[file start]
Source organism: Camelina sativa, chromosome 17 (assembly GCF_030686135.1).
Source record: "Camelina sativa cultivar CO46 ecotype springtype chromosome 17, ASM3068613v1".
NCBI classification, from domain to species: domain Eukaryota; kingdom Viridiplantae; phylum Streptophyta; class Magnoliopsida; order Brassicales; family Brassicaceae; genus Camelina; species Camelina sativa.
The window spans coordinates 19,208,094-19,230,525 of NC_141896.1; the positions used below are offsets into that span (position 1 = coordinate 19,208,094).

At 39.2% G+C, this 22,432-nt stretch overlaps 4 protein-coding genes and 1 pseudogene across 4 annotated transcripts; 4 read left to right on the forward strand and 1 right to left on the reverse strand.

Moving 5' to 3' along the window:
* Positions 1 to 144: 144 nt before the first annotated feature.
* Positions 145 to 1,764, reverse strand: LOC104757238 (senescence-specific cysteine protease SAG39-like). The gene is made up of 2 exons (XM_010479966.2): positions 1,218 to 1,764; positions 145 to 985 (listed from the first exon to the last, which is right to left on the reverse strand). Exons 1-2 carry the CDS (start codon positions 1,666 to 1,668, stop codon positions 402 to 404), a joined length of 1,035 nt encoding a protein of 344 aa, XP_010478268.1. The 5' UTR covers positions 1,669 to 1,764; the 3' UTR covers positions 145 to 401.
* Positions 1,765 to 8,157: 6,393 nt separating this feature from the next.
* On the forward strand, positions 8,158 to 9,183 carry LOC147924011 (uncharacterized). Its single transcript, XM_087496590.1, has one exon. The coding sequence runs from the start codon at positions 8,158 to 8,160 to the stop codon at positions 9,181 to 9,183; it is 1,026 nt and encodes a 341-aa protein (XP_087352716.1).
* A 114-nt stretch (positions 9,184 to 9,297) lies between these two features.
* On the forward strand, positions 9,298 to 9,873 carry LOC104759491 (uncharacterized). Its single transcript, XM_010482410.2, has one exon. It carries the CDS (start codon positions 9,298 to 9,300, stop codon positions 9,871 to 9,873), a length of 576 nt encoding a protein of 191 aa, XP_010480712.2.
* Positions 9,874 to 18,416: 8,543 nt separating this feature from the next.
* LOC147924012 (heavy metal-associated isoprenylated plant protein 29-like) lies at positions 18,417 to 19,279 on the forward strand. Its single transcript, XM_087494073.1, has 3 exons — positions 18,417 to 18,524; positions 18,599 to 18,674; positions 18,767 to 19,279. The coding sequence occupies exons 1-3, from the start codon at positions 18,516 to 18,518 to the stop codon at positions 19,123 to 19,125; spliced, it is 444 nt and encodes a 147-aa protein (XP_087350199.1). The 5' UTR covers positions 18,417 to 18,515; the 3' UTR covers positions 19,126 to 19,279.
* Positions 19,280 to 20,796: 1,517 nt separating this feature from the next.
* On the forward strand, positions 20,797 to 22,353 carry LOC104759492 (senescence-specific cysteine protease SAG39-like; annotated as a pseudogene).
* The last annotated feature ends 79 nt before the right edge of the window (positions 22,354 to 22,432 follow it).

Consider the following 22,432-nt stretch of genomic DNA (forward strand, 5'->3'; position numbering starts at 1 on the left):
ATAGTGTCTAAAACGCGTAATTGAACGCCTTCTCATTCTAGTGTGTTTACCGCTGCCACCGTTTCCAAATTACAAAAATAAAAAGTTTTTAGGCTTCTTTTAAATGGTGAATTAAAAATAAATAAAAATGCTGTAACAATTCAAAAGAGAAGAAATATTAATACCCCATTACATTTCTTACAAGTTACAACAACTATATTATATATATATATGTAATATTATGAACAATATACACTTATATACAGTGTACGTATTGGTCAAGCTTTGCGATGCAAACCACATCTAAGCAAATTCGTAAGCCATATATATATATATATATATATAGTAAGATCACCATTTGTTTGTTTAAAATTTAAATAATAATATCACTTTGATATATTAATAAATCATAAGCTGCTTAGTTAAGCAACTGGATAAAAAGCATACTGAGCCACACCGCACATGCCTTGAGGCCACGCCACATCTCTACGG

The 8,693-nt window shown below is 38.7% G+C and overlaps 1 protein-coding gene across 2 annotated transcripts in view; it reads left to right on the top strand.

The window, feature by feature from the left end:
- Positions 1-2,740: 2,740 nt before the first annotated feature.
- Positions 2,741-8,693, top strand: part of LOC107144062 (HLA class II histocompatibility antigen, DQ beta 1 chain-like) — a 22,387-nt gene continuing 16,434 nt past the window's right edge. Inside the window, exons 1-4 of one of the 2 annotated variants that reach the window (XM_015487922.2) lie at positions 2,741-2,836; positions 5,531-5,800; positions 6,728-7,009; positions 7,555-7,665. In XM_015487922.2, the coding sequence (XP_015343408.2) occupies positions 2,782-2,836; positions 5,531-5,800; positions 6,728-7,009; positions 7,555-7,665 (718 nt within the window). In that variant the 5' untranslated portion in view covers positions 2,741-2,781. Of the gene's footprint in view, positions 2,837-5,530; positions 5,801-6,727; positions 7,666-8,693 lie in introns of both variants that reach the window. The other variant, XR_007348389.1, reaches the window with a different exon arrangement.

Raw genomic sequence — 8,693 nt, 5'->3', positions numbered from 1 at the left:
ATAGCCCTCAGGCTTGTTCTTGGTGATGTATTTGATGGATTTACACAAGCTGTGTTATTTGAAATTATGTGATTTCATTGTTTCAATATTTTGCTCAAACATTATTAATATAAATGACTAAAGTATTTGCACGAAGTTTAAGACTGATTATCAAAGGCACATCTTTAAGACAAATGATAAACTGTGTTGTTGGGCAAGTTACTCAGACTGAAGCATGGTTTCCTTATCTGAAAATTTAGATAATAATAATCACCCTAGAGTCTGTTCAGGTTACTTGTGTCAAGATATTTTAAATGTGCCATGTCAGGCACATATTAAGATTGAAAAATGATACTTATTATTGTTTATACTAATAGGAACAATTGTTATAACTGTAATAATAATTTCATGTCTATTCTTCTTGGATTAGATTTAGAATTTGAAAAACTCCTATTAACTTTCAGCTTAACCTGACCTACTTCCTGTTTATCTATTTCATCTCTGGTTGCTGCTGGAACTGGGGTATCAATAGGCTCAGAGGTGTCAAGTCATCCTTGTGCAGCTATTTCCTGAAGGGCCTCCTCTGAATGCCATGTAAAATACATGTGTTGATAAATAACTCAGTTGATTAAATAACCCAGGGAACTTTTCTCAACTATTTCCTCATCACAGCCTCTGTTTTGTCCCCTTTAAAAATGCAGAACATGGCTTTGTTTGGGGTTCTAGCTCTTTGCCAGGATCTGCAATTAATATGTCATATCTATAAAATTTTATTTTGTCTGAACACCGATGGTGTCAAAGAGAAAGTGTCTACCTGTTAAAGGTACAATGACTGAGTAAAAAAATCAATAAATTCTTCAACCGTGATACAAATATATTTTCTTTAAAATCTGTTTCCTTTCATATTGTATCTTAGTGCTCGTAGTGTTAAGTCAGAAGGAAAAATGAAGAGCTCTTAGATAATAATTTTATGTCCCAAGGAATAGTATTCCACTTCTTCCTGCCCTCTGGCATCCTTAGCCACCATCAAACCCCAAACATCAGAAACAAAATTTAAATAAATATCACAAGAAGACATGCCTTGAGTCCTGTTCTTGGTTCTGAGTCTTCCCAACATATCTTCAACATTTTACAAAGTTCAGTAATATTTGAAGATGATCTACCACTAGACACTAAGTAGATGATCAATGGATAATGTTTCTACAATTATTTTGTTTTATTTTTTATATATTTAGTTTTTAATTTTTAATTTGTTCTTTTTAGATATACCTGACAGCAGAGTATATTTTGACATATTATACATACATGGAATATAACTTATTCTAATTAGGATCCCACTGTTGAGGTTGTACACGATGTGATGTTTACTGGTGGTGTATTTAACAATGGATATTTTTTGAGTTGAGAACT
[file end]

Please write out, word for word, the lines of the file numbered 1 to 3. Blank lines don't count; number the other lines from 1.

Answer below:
Source organism: Camelina sativa, chromosome 17 (assembly GCF_030686135.1).
Source record: "Camelina sativa cultivar CO46 ecotype springtype chromosome 17, ASM3068613v1".
NCBI classification, from domain to species: domain Eukaryota; kingdom Viridiplantae; phylum Streptophyta; class Magnoliopsida; order Brassicales; family Brassicaceae; genus Camelina; species Camelina sativa.